Okay, to be fair, it’s not a question of right or wrong. It’s a question of ergonomics, and balancing productivity, efficiency and safety.
A Balancing Act
In his book, Demers makes it very clear that there is no incorrect way to knit: no one method that is superior to any other (though there is one he pooh-poohs).
How we knit is a balancing act, and he uses the image of the 3-legged stool to demonstrate. Ergonomics (or comfort) is the seat, and the three legs are what I mentioned above: productivity, efficiency and safety.
He then breaks down the elements that contribute to each of those three aspects of ergonomics and addresses them in relation to knitting.
My favorite part of this book is that Demers is himself a knitter, and truly understands how much knitters love their craft. He is just as passionate about yarn and patterns as the next knitter is!
He pairs his understanding of the knitter’s psyche with his expertise in ergonomics brilliantly, and the result is an engaging, clear and easy to understand (and apply!) book.
Applying the Concepts
You can start applying the concepts from the get-go. He begins with a discussion of posture, which (according to the physical therapist I saw back in early 2020) is the source of my problem.
What the physical therapist could not tell me (because she is not a knitter and didn’t even pay attention when I showed her how I knit), is exactly how my posture was causing me pain.
One chapter into this book, I already had significant changes I could apply. And since I had been on complete knitting rest for 10 days or so, I was starting with a clean slate and could gingerly experiment.
Here’s where the old dog factor comes in.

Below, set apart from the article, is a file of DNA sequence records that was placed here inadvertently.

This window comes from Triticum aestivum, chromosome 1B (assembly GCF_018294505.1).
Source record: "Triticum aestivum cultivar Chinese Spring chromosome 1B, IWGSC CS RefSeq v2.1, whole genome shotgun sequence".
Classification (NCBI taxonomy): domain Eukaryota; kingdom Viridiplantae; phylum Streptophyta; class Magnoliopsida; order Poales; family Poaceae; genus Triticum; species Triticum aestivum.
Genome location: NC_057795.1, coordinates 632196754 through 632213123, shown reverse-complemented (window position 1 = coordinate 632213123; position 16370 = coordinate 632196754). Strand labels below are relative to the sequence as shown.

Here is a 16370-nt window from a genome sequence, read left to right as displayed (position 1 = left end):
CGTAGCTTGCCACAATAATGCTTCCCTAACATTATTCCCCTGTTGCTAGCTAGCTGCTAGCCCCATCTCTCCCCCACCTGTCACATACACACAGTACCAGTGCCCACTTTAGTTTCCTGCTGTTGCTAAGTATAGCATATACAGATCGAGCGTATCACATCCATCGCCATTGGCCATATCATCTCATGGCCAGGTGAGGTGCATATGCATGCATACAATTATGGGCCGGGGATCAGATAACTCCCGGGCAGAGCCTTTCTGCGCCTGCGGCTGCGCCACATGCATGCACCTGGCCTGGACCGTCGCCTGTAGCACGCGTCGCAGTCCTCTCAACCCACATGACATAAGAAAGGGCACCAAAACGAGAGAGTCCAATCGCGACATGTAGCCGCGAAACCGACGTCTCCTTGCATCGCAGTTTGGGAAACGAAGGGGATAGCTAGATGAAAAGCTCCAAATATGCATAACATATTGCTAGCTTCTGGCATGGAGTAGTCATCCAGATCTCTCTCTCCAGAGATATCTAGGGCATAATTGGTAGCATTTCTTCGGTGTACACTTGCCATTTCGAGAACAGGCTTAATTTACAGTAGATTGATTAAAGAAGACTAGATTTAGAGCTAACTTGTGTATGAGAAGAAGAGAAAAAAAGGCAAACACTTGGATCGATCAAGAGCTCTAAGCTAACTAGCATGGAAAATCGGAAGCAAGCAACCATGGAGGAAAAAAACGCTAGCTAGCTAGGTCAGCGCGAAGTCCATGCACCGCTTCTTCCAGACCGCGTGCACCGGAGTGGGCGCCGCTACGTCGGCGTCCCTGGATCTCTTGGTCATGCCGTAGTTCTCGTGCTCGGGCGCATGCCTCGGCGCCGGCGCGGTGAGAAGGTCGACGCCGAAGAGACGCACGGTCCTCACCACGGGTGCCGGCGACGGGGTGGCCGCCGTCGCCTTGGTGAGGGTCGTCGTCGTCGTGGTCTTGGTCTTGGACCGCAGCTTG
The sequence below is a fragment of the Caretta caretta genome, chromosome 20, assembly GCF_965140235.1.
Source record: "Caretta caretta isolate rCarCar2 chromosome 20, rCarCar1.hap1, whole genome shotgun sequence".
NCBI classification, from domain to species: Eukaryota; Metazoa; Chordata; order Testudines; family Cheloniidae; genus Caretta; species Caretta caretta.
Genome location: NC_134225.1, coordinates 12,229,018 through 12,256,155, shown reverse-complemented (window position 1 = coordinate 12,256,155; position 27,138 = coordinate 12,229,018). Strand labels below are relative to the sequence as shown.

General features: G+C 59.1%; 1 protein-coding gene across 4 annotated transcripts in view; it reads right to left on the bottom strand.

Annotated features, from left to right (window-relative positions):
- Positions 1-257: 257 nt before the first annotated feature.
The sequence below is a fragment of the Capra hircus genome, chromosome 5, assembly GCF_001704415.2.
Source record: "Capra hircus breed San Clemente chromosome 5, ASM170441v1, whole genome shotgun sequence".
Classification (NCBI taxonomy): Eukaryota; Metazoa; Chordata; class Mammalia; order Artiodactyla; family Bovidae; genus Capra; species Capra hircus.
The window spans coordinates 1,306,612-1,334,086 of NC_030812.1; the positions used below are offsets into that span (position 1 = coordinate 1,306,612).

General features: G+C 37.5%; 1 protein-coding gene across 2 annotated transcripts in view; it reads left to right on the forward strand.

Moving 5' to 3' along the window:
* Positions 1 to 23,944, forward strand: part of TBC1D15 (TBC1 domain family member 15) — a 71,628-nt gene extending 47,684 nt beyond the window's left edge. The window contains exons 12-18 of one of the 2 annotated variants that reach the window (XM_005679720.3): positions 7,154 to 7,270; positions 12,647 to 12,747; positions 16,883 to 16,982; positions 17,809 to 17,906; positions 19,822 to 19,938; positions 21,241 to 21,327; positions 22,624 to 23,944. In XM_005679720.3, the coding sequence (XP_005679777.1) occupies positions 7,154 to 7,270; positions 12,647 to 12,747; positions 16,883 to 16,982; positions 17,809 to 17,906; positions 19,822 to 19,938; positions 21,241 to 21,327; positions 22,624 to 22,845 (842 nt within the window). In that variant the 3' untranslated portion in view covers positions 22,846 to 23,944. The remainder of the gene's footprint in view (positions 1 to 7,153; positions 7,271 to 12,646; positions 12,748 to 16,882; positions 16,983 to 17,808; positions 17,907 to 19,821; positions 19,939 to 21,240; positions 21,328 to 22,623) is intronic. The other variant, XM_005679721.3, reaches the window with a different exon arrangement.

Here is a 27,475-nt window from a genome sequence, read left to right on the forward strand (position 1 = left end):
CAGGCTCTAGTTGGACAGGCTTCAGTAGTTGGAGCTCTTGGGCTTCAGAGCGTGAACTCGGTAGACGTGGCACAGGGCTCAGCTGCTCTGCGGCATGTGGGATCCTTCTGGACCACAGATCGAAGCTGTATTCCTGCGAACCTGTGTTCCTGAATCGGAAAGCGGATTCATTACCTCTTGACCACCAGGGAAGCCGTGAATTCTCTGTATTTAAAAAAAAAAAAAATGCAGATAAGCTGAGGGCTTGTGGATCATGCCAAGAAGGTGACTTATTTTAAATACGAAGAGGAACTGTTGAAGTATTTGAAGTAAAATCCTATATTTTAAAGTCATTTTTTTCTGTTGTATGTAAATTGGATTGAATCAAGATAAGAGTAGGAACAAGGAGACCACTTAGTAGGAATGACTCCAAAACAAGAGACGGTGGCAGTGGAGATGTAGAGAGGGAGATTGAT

Old Dog; New Tricks
I learned to knit in 2012 or 2013. It’s not like I’ve been knitting forever. But once you get comfortable with it, it then becomes very hard to change how you knit.
I had already made an effort to change the way I tension my yarn (you can see my video in this post). However, that wasn’t enough to remove the pressure from my shoulder.
More drastic changes were clearly in order.
In addition to changing where I knit, I have to change how I hold my knitting. Up until now I’ve tended to hold my knitting up to look at it more easily, but doing so pulls my shoulder forward and puts pressure on both my shoulder and my elbow.
What I need to do is lower my knitting into my lap (or to a cushion on my lap) and try and keep my forearms parallel to the floor. It’s not easy to do this, as my arms have a tendency to creep up as I keep wanting to look down at my knitting.
But part of the exercise is to learn to trust that my hands know what they’re doing, and that unless I’m working a complicated stitch pattern, they can be left to their own devices, with only an occasional glace.
It needs practice, and I must constantly check in with myself to see how my shoulder is handling it. So far, so good.
Don’t Overdo It
Another change is a behavioral one: I mustn’t allow myself to sit and knit for long stretches of time. We’re always told that sitting for long periods is bad for us.
But that’s so easy to forget when we’re doing something as enjoyable as knitting!
I need to set a timer, or simply stand up to knit. I’ve got to remember to give myself plenty of breaks and ease back into it.
Not Just About Knitting